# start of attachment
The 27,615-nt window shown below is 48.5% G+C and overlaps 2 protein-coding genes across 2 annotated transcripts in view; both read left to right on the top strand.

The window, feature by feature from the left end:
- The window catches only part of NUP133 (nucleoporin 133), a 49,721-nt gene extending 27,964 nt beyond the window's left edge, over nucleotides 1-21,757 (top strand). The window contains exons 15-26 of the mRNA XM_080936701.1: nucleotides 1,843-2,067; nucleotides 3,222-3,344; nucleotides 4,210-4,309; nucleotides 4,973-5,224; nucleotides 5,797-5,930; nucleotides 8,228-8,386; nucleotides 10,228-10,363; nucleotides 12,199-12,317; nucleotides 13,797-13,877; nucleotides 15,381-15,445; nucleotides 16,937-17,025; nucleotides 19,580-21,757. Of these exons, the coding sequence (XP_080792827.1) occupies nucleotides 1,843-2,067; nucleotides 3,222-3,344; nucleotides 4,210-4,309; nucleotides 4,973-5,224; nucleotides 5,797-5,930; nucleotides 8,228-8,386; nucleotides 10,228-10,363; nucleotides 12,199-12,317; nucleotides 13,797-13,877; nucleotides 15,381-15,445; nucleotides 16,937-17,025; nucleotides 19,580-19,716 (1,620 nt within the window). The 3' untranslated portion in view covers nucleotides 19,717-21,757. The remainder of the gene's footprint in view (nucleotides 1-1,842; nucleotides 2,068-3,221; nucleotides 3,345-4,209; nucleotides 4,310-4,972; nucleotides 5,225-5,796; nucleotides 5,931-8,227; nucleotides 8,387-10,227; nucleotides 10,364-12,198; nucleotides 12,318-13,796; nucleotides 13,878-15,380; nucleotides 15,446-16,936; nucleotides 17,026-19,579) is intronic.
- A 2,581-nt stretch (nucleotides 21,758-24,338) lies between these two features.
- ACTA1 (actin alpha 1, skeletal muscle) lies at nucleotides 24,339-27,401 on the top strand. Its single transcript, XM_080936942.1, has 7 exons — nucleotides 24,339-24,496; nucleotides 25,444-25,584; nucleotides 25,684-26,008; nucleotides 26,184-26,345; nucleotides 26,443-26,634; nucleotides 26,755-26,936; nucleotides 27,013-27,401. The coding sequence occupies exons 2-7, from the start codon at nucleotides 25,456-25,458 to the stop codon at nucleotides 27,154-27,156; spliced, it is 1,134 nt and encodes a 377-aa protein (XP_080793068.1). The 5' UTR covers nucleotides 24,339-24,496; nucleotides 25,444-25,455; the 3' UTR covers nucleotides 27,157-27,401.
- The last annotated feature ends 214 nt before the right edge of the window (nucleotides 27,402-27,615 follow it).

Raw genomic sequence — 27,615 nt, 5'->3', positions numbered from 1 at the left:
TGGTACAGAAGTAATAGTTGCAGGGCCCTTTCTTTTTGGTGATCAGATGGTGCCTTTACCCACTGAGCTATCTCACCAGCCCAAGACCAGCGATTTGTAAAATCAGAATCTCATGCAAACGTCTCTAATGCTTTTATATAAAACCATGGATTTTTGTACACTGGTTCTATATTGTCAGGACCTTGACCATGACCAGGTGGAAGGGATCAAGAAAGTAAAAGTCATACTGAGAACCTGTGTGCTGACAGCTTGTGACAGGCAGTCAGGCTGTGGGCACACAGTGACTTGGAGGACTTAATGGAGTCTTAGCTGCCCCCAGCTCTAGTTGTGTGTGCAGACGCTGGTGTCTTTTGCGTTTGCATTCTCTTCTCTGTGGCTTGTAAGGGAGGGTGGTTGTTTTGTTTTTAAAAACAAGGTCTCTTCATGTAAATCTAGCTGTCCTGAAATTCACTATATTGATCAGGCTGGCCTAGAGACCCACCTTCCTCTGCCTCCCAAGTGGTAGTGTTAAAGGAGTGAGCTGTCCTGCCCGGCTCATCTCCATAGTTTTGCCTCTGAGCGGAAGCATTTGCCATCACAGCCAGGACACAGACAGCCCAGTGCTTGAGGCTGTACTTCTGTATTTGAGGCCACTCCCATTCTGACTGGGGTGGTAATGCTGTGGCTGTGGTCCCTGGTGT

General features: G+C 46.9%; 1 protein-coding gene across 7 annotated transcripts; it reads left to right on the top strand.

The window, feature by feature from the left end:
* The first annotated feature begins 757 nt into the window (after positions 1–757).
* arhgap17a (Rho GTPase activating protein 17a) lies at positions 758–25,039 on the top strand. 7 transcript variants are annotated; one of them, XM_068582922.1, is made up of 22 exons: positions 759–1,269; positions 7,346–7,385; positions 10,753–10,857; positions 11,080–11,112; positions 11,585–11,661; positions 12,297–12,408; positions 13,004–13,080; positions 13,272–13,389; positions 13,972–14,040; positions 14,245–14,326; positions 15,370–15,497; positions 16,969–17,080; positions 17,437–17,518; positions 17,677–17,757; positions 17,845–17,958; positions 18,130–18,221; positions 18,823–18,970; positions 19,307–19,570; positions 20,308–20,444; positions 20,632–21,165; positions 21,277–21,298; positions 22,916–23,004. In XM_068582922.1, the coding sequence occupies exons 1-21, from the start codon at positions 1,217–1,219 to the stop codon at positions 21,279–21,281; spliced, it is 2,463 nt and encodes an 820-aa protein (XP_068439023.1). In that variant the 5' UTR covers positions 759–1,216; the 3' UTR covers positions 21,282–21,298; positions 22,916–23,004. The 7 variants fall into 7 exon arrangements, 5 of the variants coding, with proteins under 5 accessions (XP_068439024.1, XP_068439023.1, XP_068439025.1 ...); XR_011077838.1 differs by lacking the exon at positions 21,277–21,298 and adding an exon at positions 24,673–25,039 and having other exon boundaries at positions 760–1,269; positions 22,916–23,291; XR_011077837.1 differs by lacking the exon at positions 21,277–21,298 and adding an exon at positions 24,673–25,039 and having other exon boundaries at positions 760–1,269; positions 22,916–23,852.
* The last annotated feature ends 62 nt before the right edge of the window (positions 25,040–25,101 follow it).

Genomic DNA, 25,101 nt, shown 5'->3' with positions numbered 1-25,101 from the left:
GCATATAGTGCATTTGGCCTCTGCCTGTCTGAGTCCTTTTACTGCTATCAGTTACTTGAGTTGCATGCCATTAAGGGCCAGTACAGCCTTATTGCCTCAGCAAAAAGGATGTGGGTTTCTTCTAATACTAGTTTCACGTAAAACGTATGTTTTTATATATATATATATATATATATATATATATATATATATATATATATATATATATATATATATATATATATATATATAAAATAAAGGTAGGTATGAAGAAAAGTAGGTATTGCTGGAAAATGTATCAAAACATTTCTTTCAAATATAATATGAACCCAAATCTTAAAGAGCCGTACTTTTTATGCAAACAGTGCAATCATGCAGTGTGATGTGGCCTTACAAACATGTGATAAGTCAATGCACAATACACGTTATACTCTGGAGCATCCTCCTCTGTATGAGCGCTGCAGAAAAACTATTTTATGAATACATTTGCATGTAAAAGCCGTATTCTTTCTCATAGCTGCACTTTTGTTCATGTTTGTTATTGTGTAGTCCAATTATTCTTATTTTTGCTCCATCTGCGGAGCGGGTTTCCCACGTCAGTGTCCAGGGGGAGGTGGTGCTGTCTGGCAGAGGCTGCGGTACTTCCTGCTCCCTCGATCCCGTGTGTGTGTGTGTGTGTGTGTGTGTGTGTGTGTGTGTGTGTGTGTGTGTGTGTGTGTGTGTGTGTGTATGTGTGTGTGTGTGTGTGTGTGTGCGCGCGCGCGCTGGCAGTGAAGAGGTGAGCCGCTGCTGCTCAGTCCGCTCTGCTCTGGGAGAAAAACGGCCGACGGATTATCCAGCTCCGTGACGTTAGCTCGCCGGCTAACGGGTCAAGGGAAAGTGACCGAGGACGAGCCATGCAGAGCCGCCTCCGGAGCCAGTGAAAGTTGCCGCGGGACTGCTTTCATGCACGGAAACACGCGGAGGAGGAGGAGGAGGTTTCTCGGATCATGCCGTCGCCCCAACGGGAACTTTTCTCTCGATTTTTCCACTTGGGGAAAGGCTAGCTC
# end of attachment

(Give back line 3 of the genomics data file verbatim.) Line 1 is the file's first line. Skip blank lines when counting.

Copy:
- The window catches only part of NUP133 (nucleoporin 133), a 49,721-nt gene extending 27,964 nt beyond the window's left edge, over nucleotides 1-21,757 (top strand). The window contains exons 15-26 of the mRNA XM_080936701.1: nucleotides 1,843-2,067; nucleotides 3,222-3,344; nucleotides 4,210-4,309; nucleotides 4,973-5,224; nucleotides 5,797-5,930; nucleotides 8,228-8,386; nucleotides 10,228-10,363; nucleotides 12,199-12,317; nucleotides 13,797-13,877; nucleotides 15,381-15,445; nucleotides 16,937-17,025; nucleotides 19,580-21,757. Of these exons, the coding sequence (XP_080792827.1) occupies nucleotides 1,843-2,067; nucleotides 3,222-3,344; nucleotides 4,210-4,309; nucleotides 4,973-5,224; nucleotides 5,797-5,930; nucleotides 8,228-8,386; nucleotides 10,228-10,363; nucleotides 12,199-12,317; nucleotides 13,797-13,877; nucleotides 15,381-15,445; nucleotides 16,937-17,025; nucleotides 19,580-19,716 (1,620 nt within the window). The 3' untranslated portion in view covers nucleotides 19,717-21,757. The remainder of the gene's footprint in view (nucleotides 1-1,842; nucleotides 2,068-3,221; nucleotides 3,345-4,209; nucleotides 4,310-4,972; nucleotides 5,225-5,796; nucleotides 5,931-8,227; nucleotides 8,387-10,227; nucleotides 10,364-12,198; nucleotides 12,318-13,796; nucleotides 13,878-15,380; nucleotides 15,446-16,936; nucleotides 17,026-19,579) is intronic.